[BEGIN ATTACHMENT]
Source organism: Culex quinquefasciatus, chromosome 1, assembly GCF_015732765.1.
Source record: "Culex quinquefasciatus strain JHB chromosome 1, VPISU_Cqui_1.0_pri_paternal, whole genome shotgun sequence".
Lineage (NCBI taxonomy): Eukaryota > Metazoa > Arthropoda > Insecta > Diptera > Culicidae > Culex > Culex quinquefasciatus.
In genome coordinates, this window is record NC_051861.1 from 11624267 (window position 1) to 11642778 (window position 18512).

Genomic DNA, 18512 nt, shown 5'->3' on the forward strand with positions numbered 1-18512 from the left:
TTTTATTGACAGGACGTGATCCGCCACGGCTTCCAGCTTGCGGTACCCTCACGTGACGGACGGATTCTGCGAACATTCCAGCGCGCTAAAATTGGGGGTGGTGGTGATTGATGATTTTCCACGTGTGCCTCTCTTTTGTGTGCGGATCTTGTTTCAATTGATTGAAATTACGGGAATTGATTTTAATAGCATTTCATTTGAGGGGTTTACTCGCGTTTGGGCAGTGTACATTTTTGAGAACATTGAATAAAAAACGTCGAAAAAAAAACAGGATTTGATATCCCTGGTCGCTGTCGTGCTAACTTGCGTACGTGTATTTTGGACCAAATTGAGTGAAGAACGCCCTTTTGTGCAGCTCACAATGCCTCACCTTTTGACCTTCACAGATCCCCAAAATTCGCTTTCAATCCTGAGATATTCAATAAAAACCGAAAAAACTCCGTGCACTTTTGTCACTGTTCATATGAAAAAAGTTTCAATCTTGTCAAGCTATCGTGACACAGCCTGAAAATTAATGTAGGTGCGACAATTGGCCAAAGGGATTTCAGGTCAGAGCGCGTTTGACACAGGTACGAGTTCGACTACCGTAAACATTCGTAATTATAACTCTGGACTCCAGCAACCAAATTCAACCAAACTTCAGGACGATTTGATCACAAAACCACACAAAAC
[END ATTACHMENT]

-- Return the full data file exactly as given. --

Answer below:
Source organism: Culex quinquefasciatus, chromosome 1, assembly GCF_015732765.1.
Source record: "Culex quinquefasciatus strain JHB chromosome 1, VPISU_Cqui_1.0_pri_paternal, whole genome shotgun sequence".
Lineage (NCBI taxonomy): Eukaryota > Metazoa > Arthropoda > Insecta > Diptera > Culicidae > Culex > Culex quinquefasciatus.
In genome coordinates, this window is record NC_051861.1 from 11624267 (window position 1) to 11642778 (window position 18512).

Genomic DNA, 18512 nt, shown 5'->3' on the forward strand with positions numbered 1-18512 from the left:
TTTTATTGACAGGACGTGATCCGCCACGGCTTCCAGCTTGCGGTACCCTCACGTGACGGACGGATTCTGCGAACATTCCAGCGCGCTAAAATTGGGGGTGGTGGTGATTGATGATTTTCCACGTGTGCCTCTCTTTTGTGTGCGGATCTTGTTTCAATTGATTGAAATTACGGGAATTGATTTTAATAGCATTTCATTTGAGGGGTTTACTCGCGTTTGGGCAGTGTACATTTTTGAGAACATTGAATAAAAAACGTCGAAAAAAAAACAGGATTTGATATCCCTGGTCGCTGTCGTGCTAACTTGCGTACGTGTATTTTGGACCAAATTGAGTGAAGAACGCCCTTTTGTGCAGCTCACAATGCCTCACCTTTTGACCTTCACAGATCCCCAAAATTCGCTTTCAATCCTGAGATATTCAATAAAAACCGAAAAAACTCCGTGCACTTTTGTCACTGTTCATATGAAAAAAGTTTCAATCTTGTCAAGCTATCGTGACACAGCCTGAAAATTAATGTAGGTGCGACAATTGGCCAAAGGGATTTCAGGTCAGAGCGCGTTTGACACAGGTACGAGTTCGACTACCGTAAACATTCGTAATTATAACTCTGGACTCCAGCAACCAAATTCAACCAAACTTCAGGACGATTTGATCACAAAACCACACAAAAC